On 21 June 2006, the European Commission approved the sale of rimonabant in the then-25-member European Union as a prescription drug for use in conjunction with diet and exercise for patients with a body mass index (BMI) greater than 30 kg/m2, or patients with a BMI greater than 27 kg/m2 with associated risk factors, such as type 2 diabetes or dyslipidaemia. It was first in its class to be approved anywhere in the world.
Rimonabant was submitted to the Food and Drug Administration (FDA) for approval in the United States in 2005; in 2007, the FDA's Endocrine and Metabolic Drugs Advisory Committee (EMDAC) concluded that Sanofi-Aventis failed to demonstrate the safety of rimonabant and voted against recommending the anti-obesity treatment for approval and two weeks later the company withdrew the application.
Data from clinical trials submitted to regulatory authorities showed that rimonabant caused depressive disorders or mood alterations in up to 10% of subjects and suicidal ideation in around 1%, and in Europe it was contraindicated for people with any psychiatric disorder, including depressed or suicidal individuals.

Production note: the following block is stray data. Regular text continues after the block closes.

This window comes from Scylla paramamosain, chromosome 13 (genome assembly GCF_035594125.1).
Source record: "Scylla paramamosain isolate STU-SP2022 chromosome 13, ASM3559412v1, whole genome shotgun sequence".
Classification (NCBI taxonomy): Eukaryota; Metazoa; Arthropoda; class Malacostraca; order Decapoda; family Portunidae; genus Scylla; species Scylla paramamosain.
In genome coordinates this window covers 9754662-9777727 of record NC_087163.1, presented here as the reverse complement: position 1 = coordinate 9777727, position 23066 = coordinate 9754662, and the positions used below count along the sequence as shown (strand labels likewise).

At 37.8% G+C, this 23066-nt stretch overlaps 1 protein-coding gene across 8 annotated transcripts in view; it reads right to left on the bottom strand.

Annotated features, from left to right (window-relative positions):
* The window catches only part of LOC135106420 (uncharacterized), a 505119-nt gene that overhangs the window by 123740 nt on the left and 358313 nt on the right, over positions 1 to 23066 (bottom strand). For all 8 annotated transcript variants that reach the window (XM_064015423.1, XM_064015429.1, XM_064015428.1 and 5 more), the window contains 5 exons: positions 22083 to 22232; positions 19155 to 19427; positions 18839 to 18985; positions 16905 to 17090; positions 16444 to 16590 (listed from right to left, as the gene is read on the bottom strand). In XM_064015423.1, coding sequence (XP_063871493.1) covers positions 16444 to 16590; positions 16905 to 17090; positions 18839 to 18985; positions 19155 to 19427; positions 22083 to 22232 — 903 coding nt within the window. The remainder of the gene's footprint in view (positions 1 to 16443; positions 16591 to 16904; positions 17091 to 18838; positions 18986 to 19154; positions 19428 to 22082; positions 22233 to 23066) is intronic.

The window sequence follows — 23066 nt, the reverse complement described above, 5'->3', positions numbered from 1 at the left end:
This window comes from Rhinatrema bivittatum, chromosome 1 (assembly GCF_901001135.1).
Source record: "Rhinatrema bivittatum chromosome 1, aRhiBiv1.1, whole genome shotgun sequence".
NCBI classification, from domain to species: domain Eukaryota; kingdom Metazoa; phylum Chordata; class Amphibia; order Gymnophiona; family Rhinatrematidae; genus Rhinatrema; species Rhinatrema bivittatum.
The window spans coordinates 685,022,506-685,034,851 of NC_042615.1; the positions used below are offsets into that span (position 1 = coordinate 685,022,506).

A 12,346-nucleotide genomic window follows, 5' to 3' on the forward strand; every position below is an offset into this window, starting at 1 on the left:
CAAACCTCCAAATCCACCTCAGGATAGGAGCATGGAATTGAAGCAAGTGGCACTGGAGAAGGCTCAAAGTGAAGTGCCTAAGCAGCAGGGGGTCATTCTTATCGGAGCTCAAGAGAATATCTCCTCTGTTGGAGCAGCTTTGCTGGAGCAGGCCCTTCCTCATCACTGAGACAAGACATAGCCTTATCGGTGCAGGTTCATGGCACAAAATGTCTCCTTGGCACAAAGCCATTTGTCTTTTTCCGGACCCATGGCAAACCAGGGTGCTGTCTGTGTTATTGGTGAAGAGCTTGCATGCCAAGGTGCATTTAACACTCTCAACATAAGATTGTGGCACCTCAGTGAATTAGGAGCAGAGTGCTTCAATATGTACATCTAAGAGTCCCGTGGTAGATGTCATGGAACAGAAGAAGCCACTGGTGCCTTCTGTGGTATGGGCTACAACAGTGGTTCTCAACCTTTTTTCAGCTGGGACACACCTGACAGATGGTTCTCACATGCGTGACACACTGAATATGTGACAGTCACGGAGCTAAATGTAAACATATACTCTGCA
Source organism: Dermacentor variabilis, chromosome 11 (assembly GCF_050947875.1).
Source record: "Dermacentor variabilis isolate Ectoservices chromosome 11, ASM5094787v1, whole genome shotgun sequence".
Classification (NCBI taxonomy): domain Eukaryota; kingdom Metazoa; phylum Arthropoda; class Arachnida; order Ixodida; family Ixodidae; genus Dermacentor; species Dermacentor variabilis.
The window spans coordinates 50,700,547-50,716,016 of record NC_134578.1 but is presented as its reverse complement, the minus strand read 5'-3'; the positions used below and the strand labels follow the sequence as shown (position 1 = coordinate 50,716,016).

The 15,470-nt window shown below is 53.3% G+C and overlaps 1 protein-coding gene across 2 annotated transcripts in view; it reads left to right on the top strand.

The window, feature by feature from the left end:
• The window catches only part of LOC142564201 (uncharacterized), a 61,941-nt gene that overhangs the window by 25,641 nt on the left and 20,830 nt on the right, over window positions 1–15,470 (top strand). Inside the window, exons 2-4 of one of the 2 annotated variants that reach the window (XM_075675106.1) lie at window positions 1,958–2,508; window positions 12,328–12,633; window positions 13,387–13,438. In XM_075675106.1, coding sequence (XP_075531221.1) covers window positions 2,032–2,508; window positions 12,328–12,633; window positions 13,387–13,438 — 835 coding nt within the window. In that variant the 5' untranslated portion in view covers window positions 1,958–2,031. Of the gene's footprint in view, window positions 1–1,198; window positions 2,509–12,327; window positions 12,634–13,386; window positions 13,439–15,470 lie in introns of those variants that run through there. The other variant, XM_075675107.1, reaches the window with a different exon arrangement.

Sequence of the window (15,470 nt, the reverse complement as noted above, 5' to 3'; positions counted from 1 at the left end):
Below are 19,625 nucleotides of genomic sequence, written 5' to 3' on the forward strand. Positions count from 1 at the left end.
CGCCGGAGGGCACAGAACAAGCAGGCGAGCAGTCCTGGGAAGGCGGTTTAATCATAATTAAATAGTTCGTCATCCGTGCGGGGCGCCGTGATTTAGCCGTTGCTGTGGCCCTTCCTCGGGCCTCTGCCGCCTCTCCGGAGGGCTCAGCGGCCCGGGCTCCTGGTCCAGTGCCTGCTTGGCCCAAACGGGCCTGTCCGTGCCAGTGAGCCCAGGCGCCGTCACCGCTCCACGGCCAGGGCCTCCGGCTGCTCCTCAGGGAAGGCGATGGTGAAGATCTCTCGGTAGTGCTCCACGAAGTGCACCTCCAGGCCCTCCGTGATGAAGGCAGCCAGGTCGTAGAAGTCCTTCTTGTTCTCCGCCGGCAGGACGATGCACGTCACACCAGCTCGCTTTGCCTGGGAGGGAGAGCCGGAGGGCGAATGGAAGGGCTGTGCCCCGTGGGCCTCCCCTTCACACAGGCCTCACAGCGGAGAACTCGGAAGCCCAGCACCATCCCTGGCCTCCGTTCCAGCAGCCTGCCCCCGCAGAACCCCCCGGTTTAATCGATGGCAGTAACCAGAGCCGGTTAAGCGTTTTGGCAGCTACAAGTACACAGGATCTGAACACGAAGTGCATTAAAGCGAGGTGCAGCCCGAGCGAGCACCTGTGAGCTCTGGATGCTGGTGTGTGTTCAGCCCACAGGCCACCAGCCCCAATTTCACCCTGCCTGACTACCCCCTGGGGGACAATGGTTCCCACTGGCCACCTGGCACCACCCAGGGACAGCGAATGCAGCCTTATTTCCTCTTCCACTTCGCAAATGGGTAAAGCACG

Additionally, nausea and upper respiratory tract infections were very common (occurring in more than 10% of people) adverse effects; common adverse effects (occurring in between 1% and 10% of people) included gastroenteritis, anxiety, irritability, insomnia and other sleep disorders, hot flushes, diarrhea, vomiting, dry or itchy skin, tendonitis, muscle cramps and spasms, fatigue, flu-like symptoms, and increased risk of falling.
The FDA's advisory committee raised concerns that based on animal data, it appeared that the therapeutic window with regard to CNS toxicity, and specifically seizures was almost nonexistent; the therapeutic dose and the dose that caused seizures in animals appeared to be the same.
When the EMA reviewed postmarketing surveillance data, it found that the risk of psychiatric disorders in people taking rimonabant was doubled.
Along with the clinical trials in obesity that generated the data submitted to regulatory authorities, rimonabant was also studied in clinical trials as a potential treatment for other conditions, including diabetes, atherosclerosis, and smoking cessation.
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^Pi-Sunyer FX, Aronne LJ, Heshmati HM, Devin J, Rosenstock J (Feb 2006). "Effect of rimonabant, a cannabinoid-1 receptor blocker, on weight and cardiometabolic risk factors in overweight or obese patients: RIO-North America: a randomized controlled trial". JAMA. 295 (7): 761–75. doi:10.1001/jama.295.7.761. PMID16478899.